The Cyprus remake, a series of EU funded programmes that will affect every aspect of life in the country, will begin in the new year. The first of these will involve the creation of new businesses, sources at the Ministry of energy, commerce, industry and tourism told the Cyprus Mail.
Meanwhile, proposals from the various ministries themselves for grants under the same fund are under review, with the entire plan for Cyprus scheduled to be completed by December.
None of this activity has been held up in any way by the delay in the European Parliament to pass both the EU budget and the European Recovery Fund itself. The parliament will be in session on November 11, where this is due to be discussed again. But sources at both the energy and finance ministries said it is expected to pass and work on implementing it is ongoing according to schedule.
A team including the Directorate-General for European Programmes, Coordination and Development, others from the finance and other ministries is currently at work putting together the island’s plan.
Flagship projects include digitalisation in both the public and private sectors, clean technologies, 5G and broadband improvements, a remodel of education, support for research and development, ‘green deal’ projects and much more.
All of these will be sent as a plan to ‘remake Cyprus’ first to the European Commission and then to the European Council for final approval.
One such project, currently in proposal form, is a fund to support SMEs in the services sector. There has for some time been support for these companies in production sectors, but service businesses, which account for more than half of the country’s GDP, would now have a chance for growth funding as well – assuming the project is approved by the Commission.
Some of the first new programmes that will change Cyprus will be funded by the European Structural Funds, however, and the team is also putting together projects under this aegis.
There are four important projects scheduled to start taking applications just after the new year, ministry sources said, and three are intended to create new businesses.
This is in line with European Commission recommendations as outlined in the Commission’s country report for Cyprus: “Access to finance for small and medium-sized enterprises is improving but still challenging. Given the still high level of non-performing loans, banks’ appetite to lend is rather low and bank credit supply is limited. Alternatives to bank loans and grant finance are evolving.”
The report calls for further action on these recommendations, and the following projects form an important part of the response.
A project to provide incentives to employees at existing businesses or to other businesspeople to start their own businesses is mature and will kick off in January or February, ministry sources said. This is a new project, targeting highly skilled workers who have everything they need to create startup businesses except the funds required.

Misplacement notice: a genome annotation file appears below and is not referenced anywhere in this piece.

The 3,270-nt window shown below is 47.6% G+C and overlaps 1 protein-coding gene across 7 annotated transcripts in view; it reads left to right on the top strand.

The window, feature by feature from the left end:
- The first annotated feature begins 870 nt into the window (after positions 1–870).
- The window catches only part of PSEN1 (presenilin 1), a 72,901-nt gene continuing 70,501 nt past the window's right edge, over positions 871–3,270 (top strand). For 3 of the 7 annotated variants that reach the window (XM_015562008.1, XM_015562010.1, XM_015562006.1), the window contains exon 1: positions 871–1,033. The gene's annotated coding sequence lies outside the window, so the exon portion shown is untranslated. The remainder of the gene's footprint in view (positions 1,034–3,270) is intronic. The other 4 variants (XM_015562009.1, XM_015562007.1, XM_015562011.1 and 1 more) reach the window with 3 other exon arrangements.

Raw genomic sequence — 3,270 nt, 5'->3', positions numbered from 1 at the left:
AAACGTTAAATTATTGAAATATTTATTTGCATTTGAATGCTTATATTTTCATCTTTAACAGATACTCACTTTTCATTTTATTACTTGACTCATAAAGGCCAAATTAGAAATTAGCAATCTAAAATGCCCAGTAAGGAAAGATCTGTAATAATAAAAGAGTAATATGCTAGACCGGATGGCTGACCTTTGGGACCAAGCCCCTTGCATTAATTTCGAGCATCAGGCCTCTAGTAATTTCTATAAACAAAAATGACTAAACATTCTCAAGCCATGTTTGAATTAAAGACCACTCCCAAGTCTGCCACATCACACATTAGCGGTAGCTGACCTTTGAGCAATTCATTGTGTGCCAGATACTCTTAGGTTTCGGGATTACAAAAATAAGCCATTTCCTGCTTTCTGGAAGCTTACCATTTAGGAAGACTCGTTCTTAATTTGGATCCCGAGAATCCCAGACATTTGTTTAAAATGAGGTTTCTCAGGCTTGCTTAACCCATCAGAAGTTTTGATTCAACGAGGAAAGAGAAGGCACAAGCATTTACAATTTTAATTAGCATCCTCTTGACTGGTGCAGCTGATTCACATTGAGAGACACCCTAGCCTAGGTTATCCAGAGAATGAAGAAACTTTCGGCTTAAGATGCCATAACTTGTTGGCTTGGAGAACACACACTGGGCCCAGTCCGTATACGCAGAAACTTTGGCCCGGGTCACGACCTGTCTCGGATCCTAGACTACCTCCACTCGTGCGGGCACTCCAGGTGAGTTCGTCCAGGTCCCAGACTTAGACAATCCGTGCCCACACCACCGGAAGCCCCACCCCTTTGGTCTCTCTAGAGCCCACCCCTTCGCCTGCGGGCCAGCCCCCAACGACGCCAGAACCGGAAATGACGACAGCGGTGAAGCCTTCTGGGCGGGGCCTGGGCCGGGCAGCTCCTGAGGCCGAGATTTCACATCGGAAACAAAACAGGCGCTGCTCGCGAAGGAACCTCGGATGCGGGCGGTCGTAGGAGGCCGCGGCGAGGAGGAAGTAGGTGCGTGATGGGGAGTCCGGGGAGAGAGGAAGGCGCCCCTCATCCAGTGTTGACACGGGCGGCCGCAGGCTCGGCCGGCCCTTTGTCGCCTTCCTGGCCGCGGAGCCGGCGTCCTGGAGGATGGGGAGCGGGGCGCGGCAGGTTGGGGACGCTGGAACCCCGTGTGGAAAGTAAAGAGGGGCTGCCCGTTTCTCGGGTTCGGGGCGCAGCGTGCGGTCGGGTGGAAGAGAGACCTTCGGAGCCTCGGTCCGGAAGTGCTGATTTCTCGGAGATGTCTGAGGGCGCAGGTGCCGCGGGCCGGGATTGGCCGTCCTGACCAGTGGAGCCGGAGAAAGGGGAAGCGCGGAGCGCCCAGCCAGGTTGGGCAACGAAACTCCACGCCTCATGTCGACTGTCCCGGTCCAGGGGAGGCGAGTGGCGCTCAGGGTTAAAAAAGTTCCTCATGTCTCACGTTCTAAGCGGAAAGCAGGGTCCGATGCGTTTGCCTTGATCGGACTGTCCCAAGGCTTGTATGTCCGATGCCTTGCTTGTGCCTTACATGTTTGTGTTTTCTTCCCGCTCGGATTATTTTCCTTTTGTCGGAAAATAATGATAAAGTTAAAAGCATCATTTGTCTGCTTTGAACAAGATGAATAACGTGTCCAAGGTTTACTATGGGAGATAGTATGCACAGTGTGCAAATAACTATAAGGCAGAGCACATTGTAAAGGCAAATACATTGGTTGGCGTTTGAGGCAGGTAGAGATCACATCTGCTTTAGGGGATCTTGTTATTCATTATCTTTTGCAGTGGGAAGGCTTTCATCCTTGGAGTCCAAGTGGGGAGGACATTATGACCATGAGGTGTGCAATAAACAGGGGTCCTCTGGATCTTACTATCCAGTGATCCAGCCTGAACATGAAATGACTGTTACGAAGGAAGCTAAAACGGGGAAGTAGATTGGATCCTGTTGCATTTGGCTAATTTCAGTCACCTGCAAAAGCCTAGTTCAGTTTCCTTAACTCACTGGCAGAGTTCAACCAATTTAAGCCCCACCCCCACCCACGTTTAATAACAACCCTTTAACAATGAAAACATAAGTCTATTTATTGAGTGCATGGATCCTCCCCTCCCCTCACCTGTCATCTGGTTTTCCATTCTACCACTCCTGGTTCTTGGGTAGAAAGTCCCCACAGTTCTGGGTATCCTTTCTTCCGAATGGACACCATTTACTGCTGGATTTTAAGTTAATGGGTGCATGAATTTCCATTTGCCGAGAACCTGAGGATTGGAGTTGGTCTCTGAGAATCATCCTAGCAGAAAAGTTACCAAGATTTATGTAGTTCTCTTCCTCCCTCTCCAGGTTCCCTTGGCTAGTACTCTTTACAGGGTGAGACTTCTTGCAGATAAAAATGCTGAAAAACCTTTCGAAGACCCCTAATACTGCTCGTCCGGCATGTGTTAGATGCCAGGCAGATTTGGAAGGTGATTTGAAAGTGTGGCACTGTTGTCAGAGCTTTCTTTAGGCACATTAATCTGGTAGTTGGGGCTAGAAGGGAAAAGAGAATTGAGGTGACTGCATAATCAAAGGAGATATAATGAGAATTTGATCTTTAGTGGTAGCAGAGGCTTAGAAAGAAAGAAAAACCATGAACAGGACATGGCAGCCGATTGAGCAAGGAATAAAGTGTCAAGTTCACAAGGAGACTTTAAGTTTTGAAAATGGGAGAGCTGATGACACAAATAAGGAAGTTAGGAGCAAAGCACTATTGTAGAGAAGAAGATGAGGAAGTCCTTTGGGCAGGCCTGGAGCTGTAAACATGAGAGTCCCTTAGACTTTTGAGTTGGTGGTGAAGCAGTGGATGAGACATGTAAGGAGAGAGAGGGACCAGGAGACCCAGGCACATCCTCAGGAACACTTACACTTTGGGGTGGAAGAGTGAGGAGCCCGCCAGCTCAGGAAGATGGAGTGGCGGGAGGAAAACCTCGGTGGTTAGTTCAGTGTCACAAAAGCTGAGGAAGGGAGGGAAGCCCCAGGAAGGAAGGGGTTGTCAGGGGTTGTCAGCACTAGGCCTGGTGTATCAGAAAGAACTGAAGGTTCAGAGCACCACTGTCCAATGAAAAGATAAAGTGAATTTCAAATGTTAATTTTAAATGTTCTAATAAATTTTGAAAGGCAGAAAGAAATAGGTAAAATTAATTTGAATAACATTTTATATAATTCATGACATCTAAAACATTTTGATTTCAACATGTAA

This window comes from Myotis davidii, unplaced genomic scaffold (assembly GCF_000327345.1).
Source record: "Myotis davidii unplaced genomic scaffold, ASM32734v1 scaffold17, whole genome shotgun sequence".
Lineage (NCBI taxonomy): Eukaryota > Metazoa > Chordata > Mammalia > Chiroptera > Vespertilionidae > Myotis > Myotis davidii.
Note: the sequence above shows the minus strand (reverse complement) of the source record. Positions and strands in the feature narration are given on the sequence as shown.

Another project targets existing SMEs in manufacturing. This is intended for mature enterprises, to provide further support and funding. Cyprus’ manufacturing output has declined steadily over the past months, and the companies need funds to recover and improve competitivity.
There is another quite different project regarding energy efficiency which is expected to take applications after January. The project to install photovoltaics on a much larger range of houses across Cyprus will be one of the first to start up if approved. But the energy efficiency project will target other improvements such as replacing leaky windows and installing insulation – anything needed to retain heat and cooling so that electricity demand can be reduced.
Finally, the Ministry of Energy, Commerce, Industry and Tourism, in an attempt to promote and encourage entrepreneurship among young people, plans to expand its current ‘Scheme for Youth Entrepreneurship.’
The current scheme is co-financed by the European Regional Development Fund, which is a structural fund. Further funding is sought for developing, supporting and encouraging entrepreneurship by young people between the ages of 20 and 40 who wish to establish an enterprise in the sectors of manufacturing, services, tourist activities and e-commerce.
This is a scheme for young people who have never established a business before or who are unemployed. The intention is to favour new technologies. The grant is offered as a percentage (50 per cent) on the approved budget with a maximum amount of €70,000 for the manufacturing sector, and €50,000 for other sectors – these grants are made to businesses of every kind.
Sources at the finance ministry have said that there has been a robust response from the ministries, with an extensive gammet of proposals, along with plans to make the necessary legislative reforms that must accompany some of them.
One such proposal provides a substantial sum for the support of local authorities. The plan for Cyprus calls for “the reduction of the number of municipalities, along with the increase in their autonomy and functions.” Personnel training for these new functions is also part of the proposal.
Urban development that attempts to achieve balance between growth and the preservation of open space in rural and suburban settings, is also a Commission priority and a recommendation for Cyprus.
But the programme depends on the passage of reform legislation in the Cyprus parliament without delay, yet these measures have been on the table for a long time. Similarly, measures involving the reform of the justice system have been under consideration by parliament, and must be passed if the significant programme to improve the Cyprus judicial system is to be funded by the European Recovery Fund.